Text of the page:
Saturday, October 9, 2010
Music to Our Ears
David Sarnoff, the president of RCA who had first proposed the "radio music box" in 1916 so that listeners might enjoy "concerts, lectures, music, recitals," felt that the medium was failing to do this. By 1937, RCA had recovered enough from the effects of the Depression for it to make a dramatic commitment to cultural programming. With the most liberal terms Sarnoff hired Arturo Toscanini to create an entire orchestra and conduct it.
On Christmas night, 1937, the NBC orchestra gave its first performance—Vivaldi's Concerto Grosso in D Minor—in an entirely refurbished studio in the RCA Building. "The National Broadcasting Company is an American business organization. It has employees and stockholders. It serves their interests best when it serves the public best." That Christmas night, and whenever the NBC orchestra played over the next 17 years, he was right.
Mr. Sarnoff spared no expense in creating the NBC Symphony. Prominent musicians from major orchestras around the country were recruited for the orchestra. In addition to creating prestige for the network, there has been speculation that one of the reasons NBC created the orchestra was to deflect a Congressional inquiry into broadcasting standards.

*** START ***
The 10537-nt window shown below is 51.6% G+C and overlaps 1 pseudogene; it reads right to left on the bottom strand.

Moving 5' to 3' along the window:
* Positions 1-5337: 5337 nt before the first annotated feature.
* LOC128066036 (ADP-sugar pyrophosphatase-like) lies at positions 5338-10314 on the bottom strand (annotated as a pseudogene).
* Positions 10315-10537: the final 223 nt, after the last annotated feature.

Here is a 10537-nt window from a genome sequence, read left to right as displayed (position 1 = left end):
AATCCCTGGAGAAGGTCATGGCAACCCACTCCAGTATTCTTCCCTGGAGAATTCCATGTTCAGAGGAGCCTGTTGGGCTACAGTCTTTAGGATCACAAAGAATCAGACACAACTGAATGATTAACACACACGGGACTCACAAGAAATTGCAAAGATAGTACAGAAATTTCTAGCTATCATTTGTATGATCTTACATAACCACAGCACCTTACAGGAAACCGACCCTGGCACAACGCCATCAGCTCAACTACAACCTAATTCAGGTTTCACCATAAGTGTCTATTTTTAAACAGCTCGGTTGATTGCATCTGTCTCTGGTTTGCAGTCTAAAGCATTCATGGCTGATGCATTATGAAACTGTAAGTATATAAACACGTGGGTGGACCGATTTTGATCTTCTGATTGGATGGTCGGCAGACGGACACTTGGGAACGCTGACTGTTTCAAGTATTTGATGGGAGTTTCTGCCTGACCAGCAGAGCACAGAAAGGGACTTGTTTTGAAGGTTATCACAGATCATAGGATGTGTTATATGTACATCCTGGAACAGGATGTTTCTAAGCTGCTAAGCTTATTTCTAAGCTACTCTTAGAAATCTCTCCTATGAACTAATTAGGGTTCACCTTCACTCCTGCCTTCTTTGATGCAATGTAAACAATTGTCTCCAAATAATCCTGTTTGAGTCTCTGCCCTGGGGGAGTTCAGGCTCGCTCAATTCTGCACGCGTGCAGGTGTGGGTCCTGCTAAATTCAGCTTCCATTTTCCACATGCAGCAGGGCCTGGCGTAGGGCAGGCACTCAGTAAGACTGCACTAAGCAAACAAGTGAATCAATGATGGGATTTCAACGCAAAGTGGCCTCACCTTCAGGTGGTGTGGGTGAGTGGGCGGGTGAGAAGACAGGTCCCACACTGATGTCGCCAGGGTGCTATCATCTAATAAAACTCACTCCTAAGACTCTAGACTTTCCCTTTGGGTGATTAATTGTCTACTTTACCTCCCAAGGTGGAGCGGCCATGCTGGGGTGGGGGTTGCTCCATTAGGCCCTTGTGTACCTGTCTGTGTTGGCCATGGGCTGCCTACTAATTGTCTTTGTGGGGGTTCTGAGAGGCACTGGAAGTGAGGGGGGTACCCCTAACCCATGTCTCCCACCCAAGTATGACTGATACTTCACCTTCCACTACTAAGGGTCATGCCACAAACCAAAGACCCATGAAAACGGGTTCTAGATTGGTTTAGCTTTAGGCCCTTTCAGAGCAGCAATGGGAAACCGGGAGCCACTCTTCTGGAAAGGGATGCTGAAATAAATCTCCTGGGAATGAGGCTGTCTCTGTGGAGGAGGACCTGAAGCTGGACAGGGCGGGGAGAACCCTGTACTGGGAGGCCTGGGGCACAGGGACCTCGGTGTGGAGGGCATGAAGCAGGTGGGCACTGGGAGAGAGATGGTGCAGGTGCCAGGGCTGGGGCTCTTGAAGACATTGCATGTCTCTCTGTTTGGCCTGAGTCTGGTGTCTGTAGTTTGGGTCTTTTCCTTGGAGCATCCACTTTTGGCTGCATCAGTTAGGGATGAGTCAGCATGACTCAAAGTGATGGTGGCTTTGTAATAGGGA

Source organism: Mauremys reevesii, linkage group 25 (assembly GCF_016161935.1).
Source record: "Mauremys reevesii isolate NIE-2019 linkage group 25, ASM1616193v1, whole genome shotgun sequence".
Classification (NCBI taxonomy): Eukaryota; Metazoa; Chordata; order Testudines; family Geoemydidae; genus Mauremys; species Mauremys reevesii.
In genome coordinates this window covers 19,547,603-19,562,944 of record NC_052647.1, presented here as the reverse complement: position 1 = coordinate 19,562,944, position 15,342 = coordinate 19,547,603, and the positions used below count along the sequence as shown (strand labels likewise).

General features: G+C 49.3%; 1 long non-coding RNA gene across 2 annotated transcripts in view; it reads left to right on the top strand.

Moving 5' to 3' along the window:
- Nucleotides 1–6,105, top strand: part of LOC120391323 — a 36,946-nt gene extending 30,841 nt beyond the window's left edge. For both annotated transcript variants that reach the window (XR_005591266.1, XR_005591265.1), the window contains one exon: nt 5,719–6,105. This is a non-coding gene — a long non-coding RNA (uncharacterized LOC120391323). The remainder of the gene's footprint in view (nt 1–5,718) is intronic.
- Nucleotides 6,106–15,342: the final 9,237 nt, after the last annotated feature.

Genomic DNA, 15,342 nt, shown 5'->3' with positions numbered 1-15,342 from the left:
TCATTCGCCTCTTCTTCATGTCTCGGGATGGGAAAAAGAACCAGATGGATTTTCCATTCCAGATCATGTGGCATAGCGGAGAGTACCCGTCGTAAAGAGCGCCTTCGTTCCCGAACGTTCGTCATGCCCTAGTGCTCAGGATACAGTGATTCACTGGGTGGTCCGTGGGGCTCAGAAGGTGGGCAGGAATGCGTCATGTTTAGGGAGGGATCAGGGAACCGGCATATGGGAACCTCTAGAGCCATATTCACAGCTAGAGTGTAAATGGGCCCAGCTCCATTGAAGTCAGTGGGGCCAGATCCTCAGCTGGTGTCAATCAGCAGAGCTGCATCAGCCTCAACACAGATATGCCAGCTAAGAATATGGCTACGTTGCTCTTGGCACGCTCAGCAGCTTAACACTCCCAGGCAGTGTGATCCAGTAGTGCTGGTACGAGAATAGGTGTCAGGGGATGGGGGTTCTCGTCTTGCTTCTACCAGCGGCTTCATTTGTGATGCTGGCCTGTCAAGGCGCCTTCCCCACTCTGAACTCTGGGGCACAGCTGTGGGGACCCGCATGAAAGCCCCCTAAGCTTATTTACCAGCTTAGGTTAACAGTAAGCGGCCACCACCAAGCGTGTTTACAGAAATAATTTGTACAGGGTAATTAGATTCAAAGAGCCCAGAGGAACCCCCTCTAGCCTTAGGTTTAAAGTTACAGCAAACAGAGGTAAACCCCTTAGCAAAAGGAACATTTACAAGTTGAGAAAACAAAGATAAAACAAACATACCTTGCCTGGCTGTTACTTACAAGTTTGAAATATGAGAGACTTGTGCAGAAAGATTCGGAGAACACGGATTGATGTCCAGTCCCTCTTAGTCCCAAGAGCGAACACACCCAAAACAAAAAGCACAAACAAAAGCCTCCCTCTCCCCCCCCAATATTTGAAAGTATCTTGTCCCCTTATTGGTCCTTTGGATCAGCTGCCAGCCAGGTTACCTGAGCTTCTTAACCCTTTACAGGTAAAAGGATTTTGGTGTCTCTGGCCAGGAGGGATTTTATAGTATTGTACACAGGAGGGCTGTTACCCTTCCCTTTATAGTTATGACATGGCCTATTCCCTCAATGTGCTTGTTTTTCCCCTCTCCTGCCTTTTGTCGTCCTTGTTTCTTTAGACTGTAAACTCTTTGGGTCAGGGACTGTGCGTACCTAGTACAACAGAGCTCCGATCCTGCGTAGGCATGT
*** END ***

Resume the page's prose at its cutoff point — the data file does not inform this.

The orchestra's first broadcast concert aired from NBC's Studio 8H on November 13, 1937 under the direction of Pierre Monteux. Toscanini conducted 10 concerts that first season, making his NBC debut on December 25, 1937. In addition to weekly broadcasts on the NBC Red and Blue networks, the NBC Symphony Orchestra made many recordings for RCA Victor of symphonies, choral music and operas. Televised concerts began in March 1948 and continued until March 1952. In the fall of 1950, NBC converted Studio 8H into a television studio (currently in use for NBC's late-night comedy program Saturday Night Live) and moved the broadcast concerts to Carnegie Hall, where many of the orchestra's recording sessions and special concerts had already taken place.
Toscanini led the NBC Symphony for 17 years. Under his direction the orchestra toured South America in 1940 and the United States in 1950.